The Story of the Weeping Camel: Legend or Truth?
Byambasuren Davaa and Luigi Falorni's "The Story of the Weeping Camel." Courtesy of TheWeepingCamel.com.

The Story of the Weeping Camel: Legend or Truth?

A miraculous true story about love, hope, family unity and man-animal relations has all the elements of a fairy tale in a desert far, far away.

By Alicia Srinivas

Click here for the preview of The Story of the Weeping Camel as Mongolia's submission for the 2004 Academy Award Best Foreign Film category


In our modern world of cell phones, computers, and MP3 players, it is almost impossible for us to conceive of the primitive lifestyle portrayed in The Story of the Weeping Camel, directed by film students Byambasuren Davaa and Luigi Falorni. 

This documentary film, which is set in the harsh Gobi Desert of Southern Mongolia, follows a family of nomads whose lives revolve around their livestock of camels, sheep, and goats. The camera acts only as an observer of the events that transpire and the film's pace is consistent with the group's relaxed lifestyle. It is obvious that the family's lives literally revolve around the camels, from their clothing to their food. They, therefore, treat them with utmost respect, affection, and patience.

The story takes place during the season of camel-births. A baby camel is born in the middle of the night and by the next day, the mother is happily nursing it. However, the crisis begins when another camel has an excruciating three-day labor. The family must help her in delivering what turns out to be a healthy but rare white colt. Nevertheless, she rejects her defenseless offspring.

As the days go on, the family tries different techniques to encourage the mother to accept her son - tying her hind legs with rope to prevent her from kicking him as she feeds. While they manage to feed the colt milk through a bull-horn, the family knows the helpless baby won't survive long without its mother's love. 

The colt's behavior provokes deep sympathy. It is constantly crying out heart-wrenching whimpers, it chases its mother incessantly, and even is kicked while trying to get milk. The worst is watching him weather a severe sandstorm alone and unprotected. 

The juxtaposition between the rejected colt and the other affectionate mother-son pair exhibits a distressing disparity. The other camel protectively guards her baby and patiently shrugs him off as he playfully bites her.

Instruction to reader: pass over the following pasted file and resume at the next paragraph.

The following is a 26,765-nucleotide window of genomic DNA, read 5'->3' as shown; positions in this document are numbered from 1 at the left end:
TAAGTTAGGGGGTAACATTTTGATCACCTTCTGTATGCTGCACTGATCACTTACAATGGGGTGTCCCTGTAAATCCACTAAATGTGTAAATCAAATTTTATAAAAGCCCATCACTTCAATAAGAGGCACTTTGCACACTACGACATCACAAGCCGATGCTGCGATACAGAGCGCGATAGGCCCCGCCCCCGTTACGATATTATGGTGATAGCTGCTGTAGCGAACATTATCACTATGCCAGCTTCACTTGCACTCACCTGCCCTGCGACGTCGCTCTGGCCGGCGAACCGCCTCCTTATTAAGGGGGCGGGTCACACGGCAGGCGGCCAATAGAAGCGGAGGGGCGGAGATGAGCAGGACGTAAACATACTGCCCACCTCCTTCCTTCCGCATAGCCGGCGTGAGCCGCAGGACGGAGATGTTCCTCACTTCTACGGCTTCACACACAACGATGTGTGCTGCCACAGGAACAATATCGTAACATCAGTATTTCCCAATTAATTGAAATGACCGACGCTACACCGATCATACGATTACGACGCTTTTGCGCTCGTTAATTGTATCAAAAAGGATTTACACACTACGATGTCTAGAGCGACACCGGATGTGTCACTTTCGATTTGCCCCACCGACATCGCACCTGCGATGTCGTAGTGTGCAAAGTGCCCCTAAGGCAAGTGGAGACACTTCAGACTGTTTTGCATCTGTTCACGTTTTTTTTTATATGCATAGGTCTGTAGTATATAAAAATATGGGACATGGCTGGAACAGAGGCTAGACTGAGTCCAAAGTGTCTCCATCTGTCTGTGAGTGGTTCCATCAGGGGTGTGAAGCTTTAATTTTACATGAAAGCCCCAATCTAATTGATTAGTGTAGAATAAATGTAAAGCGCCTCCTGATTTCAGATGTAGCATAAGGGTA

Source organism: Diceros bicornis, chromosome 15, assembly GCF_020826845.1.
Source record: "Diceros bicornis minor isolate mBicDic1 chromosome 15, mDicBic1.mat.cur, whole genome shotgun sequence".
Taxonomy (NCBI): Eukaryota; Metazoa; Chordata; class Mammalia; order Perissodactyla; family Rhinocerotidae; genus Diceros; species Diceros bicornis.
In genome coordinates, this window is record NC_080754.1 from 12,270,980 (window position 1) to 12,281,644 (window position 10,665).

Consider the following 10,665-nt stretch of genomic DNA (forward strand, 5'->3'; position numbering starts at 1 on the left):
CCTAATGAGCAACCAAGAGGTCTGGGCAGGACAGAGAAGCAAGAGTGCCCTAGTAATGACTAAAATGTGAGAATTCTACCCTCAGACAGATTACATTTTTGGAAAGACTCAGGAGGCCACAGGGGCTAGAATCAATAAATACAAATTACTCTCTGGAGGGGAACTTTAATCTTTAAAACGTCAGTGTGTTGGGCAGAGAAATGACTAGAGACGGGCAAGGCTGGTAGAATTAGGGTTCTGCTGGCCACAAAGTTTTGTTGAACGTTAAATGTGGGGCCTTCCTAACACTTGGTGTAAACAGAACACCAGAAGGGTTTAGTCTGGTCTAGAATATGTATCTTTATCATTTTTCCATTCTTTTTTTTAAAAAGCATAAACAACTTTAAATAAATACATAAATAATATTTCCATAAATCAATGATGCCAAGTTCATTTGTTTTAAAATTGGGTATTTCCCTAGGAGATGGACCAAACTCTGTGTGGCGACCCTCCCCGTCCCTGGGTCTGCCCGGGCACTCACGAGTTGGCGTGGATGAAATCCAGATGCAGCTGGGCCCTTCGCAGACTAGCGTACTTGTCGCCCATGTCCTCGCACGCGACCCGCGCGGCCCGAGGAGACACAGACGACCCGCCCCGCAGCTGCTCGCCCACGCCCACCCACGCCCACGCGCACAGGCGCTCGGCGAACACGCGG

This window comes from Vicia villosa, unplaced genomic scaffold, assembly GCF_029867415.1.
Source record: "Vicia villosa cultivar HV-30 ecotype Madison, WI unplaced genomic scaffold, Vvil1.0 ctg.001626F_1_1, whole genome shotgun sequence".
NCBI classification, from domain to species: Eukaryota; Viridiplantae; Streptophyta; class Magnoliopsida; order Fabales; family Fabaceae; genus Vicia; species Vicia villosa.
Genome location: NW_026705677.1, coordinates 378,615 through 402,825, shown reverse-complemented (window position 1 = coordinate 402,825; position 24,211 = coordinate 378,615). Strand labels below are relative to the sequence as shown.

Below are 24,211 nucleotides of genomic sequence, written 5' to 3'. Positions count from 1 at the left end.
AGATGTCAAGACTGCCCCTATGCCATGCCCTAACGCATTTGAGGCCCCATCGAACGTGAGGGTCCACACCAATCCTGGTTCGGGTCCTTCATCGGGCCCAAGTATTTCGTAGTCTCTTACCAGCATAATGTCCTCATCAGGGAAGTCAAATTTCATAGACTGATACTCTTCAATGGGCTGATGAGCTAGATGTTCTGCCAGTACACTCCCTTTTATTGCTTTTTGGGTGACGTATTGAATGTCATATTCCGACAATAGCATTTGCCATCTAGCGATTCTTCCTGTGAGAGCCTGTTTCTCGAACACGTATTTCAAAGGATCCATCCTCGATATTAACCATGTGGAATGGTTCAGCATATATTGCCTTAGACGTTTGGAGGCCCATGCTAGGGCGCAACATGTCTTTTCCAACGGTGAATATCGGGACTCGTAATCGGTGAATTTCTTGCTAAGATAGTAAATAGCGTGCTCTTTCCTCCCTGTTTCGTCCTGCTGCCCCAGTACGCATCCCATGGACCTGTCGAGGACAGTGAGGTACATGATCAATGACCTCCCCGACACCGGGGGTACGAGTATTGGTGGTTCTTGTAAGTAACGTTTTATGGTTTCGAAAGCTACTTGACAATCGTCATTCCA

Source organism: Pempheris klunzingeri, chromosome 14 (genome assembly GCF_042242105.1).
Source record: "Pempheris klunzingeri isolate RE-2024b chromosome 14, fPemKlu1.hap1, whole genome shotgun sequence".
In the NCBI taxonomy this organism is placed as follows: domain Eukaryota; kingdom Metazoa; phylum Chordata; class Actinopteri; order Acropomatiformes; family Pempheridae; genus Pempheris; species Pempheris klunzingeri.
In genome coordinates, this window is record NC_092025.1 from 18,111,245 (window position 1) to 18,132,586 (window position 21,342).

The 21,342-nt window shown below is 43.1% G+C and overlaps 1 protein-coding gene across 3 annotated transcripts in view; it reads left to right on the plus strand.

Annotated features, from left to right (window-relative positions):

When the community has exhausted all of their options and the situation gets desperate, they resort to performing an ancient ritual. When the grandfather says, “We'll need a good violinist," one is naturally inclined to smirk at their superstition while at the same time feel disheartened that the little colt is doomed.

Nevertheless, the family sends their two boys, Dude and the adorable 5-year-old Ugna, on a journey to the nearest commercial center which is more than 50 kilometers away. The boys are accommodated and fed along the way by other nomadic people. 

While the commercial center can hardly be called a city, it actually has some motorcycles, cars, and even televisions and the disparity between the boys' home and the village becomes strikingly obvious. 

Dude and Ugna set out in search of a musician to help them perform their ritual. The violinist agrees to come and help the family within the next few days. The boys return home with batteries for their grandpa's ancient radio and tales of the glass box with moving pictures which has become the latest object of Ugna's fascination.

When the musician arrives, the entire tribe gathers around the stubborn camel and her youngster while Odgoo sings to the violinists' tune. The climax literally leaves you speechless with wonder and awe while the villagers look pleased, but not the least bit surprised. As things return to their normal order for the nomads, the viewer can't help but wonder if they just witnessed a miracle. This is actually part of the cinematic miracle of Davaa and Falorni's successful attempt to capture the unraveling of these real-life incidents, making their student project a wondrous docu-drama based on an exceptionally unique humanitarian subject.

The film is a beautiful accomplishment that takes you on a journey through a world that seemingly defies modernity. The Story of the Weeping Camel was made by THINKFilm in association with National Geographic and has been submitted for nomination for this year's Academy Awards Best Foreign Film.

Click on the following link to find dates and show-times near you:
www.thinkfilmcompany.com/weepingcamel/theaters.html

The official site: www.weepingcamel.com